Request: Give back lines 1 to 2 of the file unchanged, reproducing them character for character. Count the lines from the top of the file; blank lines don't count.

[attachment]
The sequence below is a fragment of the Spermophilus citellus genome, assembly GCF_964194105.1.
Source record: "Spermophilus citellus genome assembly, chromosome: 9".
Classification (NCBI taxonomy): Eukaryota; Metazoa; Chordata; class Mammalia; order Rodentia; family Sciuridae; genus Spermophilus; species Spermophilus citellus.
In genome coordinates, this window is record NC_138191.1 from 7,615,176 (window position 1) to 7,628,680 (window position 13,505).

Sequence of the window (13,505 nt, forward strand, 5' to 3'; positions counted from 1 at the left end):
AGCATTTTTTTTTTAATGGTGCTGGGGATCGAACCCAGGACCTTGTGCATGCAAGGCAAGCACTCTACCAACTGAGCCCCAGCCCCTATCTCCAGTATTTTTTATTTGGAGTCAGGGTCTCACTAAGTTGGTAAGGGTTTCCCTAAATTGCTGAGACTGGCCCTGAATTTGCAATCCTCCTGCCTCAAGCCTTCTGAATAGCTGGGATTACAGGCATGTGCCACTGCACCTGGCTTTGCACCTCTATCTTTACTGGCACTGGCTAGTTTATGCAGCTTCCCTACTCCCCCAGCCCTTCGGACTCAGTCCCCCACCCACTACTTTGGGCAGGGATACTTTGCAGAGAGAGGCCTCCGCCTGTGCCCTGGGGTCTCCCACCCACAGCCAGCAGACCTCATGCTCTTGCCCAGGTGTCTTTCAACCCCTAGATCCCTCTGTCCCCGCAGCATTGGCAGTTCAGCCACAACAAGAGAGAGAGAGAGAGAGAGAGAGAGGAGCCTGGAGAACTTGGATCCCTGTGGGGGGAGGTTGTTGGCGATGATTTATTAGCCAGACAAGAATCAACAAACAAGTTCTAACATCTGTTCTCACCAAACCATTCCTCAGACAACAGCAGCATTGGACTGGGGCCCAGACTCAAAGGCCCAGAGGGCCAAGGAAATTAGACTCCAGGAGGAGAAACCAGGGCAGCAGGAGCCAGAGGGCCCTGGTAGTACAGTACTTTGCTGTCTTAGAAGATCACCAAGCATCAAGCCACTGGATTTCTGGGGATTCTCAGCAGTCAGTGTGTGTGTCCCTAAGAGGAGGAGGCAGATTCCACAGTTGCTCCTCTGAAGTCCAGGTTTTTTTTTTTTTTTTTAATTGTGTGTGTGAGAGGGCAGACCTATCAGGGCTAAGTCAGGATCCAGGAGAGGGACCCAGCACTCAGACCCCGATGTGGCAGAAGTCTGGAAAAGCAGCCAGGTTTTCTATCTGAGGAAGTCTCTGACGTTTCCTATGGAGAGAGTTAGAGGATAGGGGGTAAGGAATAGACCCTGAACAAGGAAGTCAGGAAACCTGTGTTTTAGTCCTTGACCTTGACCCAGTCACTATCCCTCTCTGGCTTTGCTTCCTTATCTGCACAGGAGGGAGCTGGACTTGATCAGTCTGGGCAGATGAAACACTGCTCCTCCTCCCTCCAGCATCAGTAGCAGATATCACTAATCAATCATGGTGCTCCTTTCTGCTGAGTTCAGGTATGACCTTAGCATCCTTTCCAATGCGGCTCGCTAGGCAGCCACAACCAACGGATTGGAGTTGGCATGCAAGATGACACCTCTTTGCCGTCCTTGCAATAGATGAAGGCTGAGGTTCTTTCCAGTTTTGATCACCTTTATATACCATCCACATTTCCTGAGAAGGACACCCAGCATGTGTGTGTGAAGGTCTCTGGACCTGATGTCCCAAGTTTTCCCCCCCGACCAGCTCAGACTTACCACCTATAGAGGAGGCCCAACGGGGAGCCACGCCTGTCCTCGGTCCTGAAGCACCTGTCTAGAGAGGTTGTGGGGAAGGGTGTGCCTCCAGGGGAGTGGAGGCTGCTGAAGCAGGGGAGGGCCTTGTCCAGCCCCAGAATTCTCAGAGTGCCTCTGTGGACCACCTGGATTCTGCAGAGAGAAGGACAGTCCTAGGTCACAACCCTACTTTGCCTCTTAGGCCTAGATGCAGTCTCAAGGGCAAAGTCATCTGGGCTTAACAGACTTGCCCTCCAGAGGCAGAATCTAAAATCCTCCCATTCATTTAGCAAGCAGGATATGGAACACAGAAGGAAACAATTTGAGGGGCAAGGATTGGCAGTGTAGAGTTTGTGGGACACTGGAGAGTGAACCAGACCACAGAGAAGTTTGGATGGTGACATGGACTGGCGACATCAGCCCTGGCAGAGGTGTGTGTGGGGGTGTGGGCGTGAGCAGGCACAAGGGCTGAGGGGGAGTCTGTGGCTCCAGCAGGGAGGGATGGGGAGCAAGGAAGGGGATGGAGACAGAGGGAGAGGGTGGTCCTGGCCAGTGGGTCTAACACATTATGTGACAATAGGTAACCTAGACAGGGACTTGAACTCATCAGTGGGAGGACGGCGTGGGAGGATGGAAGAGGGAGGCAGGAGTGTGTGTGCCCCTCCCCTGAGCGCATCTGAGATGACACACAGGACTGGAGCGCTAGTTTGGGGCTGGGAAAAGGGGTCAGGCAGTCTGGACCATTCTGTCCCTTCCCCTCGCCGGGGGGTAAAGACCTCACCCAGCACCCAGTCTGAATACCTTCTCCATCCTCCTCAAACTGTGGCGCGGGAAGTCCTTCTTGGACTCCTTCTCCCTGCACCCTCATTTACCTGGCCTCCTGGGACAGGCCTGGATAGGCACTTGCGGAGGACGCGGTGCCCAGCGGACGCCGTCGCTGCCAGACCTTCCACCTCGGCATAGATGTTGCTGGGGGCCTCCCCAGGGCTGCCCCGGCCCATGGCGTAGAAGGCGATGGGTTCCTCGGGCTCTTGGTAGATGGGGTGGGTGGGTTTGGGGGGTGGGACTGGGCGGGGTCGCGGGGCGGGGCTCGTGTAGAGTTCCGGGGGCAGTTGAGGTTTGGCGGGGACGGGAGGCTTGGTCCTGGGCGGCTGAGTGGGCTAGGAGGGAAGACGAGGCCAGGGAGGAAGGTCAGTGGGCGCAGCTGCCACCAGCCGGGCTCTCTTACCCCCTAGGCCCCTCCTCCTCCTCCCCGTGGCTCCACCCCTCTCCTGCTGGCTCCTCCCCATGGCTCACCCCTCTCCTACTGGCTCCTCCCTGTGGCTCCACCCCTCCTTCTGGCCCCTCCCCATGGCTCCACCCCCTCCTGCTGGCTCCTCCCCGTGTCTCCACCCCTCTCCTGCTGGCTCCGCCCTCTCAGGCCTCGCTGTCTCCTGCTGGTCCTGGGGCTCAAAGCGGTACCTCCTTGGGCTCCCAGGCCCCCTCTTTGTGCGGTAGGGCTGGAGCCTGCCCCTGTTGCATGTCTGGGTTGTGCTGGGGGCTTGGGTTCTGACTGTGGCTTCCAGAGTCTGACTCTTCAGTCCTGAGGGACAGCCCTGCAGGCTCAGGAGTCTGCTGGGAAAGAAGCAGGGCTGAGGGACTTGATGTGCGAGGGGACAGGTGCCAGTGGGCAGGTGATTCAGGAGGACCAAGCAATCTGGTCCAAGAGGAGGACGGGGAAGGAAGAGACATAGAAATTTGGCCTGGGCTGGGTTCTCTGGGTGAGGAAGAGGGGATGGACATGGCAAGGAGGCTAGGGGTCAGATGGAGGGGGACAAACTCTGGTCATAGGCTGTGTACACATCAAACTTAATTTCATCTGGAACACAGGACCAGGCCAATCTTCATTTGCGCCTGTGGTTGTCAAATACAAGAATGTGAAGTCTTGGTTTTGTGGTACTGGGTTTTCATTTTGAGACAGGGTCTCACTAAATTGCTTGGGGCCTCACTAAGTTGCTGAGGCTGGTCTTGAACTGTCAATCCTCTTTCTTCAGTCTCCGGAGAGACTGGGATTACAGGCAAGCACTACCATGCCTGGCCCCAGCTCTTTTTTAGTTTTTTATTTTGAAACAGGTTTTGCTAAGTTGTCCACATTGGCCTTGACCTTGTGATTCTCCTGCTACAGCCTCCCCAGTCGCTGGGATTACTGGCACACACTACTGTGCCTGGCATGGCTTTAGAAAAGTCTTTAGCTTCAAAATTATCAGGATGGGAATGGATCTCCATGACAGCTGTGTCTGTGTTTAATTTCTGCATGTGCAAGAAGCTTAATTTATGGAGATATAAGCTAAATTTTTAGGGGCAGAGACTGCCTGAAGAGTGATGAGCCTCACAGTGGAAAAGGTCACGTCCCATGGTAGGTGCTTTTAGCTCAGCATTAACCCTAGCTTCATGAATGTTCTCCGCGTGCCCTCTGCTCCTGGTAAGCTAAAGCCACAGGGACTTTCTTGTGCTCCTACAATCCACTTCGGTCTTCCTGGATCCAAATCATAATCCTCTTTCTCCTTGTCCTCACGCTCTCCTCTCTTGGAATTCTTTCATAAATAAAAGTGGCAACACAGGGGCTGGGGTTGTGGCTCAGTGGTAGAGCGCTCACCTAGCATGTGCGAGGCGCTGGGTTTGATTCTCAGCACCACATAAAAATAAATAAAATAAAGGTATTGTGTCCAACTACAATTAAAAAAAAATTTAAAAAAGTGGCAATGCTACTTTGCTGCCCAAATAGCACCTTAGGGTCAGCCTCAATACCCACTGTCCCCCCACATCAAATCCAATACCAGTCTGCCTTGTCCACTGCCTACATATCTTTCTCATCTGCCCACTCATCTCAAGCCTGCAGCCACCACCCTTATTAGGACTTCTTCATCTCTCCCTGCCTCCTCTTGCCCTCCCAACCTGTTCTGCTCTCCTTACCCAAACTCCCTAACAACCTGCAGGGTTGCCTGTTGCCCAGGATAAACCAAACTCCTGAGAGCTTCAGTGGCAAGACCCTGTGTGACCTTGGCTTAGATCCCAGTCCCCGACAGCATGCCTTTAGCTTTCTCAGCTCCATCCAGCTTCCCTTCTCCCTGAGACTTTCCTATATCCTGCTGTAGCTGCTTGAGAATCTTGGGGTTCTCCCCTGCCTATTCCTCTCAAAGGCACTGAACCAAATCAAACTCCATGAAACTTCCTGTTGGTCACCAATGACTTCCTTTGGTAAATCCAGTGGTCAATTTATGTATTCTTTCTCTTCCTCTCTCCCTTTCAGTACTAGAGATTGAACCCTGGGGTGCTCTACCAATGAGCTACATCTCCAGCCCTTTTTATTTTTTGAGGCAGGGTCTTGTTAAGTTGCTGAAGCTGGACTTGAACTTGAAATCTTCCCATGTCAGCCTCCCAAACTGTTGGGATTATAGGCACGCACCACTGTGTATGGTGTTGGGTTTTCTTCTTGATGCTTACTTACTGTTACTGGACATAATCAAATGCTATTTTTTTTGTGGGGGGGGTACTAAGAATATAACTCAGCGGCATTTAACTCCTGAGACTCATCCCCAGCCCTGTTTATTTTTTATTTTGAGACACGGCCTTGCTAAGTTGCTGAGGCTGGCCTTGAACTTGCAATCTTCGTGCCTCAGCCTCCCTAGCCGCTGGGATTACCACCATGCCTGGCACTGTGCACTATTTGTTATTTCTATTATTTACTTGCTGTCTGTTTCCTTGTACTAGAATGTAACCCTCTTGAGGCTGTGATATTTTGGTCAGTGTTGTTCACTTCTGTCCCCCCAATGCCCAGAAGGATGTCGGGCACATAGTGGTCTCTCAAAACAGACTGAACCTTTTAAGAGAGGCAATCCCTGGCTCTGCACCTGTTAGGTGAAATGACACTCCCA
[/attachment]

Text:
The sequence below is a fragment of the Spermophilus citellus genome, assembly GCF_964194105.1.
Source record: "Spermophilus citellus genome assembly, chromosome: 9".